Imagine this scenario, if you will:
Somewhere, on the East Coast of the United States, a young, prominent feminist, well respected by her peers and community and considered a good, honorable person, is sitting in the breakfast nook of her Boston home, meditating. She is meditating on how she could heal the bridge between the patriarchal (in a bad way) influences in Western religion and women who seek spirituality within the Christian context but cannot feel like they are full participants in certain denominations. As she is meditating, the Holy Ghost descends upon her and she sees a vision. A man clothed in a white robe appears before her and says, “Your meditations have been heard by God and you will receive your answer. Send word to a man named Thomas S. Monson, in Salt Lake City, Utah. He will tell you what to do.”
At the exact same time, President Monson is sitting in the celestial room of the Salt Lake City temple. He has been fasting for several days now, and in the middle of his prayers, he falls into a type of trance. He sees the heavens open up above him and a strange vision appears before him wherein God commands him to do something He explicitly told the Prophet not to do. President Monson refuses, wanting to stay strictly adherent to the rules. This vision appears three times, each time God commanding President Monson to disobey a previous commandment. After the third time, President Monson puzzles over this when President Uchtdorf, one of his counselors, comes in and tells him someone wants to see him.
President Monson meets with the messenger, who tells him of our stalwart and good feminist, and of her strange request to receive word on what to do. President Monson decides to return with the messenger to Boston and meet this faithful sister who was not of our faith, and when he meets her and finds out what she seeks, President Monson is moved upon by the Holy Ghost and decides that now is the time for women to receive the priesthood. He baptizes the feminist and ordains her to the office of a priest.
This story sounds kind of crazy, huh? And yet, it basically happened 2000 years ago, according to Acts chapter 10. Of course, then, it was the centurion Cornelius, and the prophet at the time was the apostle Peter. Still, this chapter in The Acts of the Apostles presents an interesting conundrum, and that is, a Gentile (someone outside of the faith, even marginalized at that point) not only receives visions and is visited by heavenly messengers, but helps to interpret a vision the head of the Church had received, which results in the historical reversal of what was once considered God-ordained procedure.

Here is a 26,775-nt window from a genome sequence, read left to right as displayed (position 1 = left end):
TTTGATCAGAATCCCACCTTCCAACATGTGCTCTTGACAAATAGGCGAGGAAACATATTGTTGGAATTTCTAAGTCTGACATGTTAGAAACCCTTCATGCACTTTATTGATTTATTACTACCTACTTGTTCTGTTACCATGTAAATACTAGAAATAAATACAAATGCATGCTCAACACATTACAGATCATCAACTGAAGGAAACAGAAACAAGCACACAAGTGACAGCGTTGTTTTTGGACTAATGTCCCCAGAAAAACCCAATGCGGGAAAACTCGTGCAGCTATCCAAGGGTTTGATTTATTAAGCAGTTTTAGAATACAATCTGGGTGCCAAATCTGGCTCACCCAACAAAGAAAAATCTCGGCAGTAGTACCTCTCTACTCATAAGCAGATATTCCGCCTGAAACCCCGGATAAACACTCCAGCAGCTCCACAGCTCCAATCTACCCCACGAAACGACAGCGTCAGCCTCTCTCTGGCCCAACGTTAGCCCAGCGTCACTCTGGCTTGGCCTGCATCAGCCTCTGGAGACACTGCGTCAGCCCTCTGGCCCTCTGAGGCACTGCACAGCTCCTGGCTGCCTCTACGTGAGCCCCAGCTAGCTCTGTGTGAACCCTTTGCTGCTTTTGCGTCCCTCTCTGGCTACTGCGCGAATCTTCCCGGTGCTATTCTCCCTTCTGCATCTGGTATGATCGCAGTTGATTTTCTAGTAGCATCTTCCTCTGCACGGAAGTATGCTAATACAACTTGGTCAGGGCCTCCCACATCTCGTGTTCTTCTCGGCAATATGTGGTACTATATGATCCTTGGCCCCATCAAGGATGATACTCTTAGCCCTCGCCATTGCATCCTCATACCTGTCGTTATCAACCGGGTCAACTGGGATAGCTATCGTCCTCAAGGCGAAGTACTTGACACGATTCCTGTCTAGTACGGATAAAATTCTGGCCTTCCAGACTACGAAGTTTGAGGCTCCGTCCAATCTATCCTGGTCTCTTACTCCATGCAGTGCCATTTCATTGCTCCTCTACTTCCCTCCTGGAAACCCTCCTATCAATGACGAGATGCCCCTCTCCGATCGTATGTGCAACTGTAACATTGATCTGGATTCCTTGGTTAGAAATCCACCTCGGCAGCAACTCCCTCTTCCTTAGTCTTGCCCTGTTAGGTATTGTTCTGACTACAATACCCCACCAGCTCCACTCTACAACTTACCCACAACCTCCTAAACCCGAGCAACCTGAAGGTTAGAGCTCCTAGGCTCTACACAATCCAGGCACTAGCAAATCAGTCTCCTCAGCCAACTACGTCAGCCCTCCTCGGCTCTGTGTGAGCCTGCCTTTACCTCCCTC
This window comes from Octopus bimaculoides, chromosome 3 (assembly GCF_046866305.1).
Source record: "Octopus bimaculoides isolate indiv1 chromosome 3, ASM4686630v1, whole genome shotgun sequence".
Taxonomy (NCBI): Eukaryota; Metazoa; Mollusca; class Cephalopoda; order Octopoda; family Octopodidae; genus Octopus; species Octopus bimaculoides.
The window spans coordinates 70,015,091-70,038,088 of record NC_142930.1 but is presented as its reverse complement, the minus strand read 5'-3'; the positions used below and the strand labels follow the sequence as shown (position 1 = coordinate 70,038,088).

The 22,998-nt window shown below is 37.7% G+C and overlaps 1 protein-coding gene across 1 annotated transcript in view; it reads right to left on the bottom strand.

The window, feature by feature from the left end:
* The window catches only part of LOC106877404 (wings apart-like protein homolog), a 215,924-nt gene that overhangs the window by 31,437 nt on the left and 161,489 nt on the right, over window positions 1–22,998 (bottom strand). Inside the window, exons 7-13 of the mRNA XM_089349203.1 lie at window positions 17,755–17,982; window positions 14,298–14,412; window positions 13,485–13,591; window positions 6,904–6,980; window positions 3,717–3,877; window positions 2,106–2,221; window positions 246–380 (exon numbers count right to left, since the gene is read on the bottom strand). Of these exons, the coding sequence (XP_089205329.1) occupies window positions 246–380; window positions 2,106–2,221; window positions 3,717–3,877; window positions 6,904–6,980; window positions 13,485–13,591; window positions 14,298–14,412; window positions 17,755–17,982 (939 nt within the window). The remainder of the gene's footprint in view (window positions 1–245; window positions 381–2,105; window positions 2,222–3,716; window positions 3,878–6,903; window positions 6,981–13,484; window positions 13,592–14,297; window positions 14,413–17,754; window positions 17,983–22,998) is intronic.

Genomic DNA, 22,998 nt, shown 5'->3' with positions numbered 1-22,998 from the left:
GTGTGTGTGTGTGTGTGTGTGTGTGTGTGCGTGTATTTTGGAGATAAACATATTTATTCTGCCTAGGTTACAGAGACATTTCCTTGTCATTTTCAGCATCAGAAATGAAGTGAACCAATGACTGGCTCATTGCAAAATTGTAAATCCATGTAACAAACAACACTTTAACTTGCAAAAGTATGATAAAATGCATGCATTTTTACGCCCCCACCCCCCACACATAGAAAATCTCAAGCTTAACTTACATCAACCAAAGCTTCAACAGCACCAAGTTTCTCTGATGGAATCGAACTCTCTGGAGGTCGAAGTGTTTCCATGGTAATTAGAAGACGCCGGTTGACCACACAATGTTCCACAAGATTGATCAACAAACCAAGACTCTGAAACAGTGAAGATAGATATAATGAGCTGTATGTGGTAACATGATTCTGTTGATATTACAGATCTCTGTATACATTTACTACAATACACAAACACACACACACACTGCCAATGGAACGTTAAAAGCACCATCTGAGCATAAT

Could this happen in our Church today? Theoretically, yes. But is it feasible? That’s for you to decide.
When Peter decided to reverse the current long-standing tradition that Jews and Gentiles not mingle, and instead declared the famous stance that God supposedly takes, specifically that He is no respecter of persons, it was not only a seismic cultural shift wherein this strange Nazarene cult would eventually break away from its parent Judaism and become a world religion and a force to be reckoned with on its own, but it also led to explosive growth in the Church, the charge spearheaded by Paul.
However, it also did not take long for Paul to issue this warning in Romans to those very Gentiles who helped the Church’s ranks swell with larger numbers. Comparing the Gentiles to wild branches grafted into a host tree, Paul warned, “Boast not against the branches…. Thou wilt say then, the branches were broken off, that I might be graffed in. Well: because of unbelief they were broken off, and thou standest by faith. Be not highminded, but fear: For if God spared not the natural branches, take heed lest he also spare not thee” (Romans 11:18-21).
Paul’s warning and Peter’s experience with Gentiles brings about a good lesson that we as Church members could learn for ourselves. We sometimes as a culture take a combative stance towards anything not Mormon. We forget, like some white Americans do today, that we are all immigrants, and essentially, our religion is a religion of converts. Cornelius is a good example that the world is full of people who, Gentile as they are, can be good people. In fact, they can be good people that have the potential to receive the Holy Ghost as well as we (Acts 10:47) and even spur massive cultural shifts in the Church for our own good.
Be not highminded, but fear — for if God spared not the natural branches, take heed lest he spare not thee.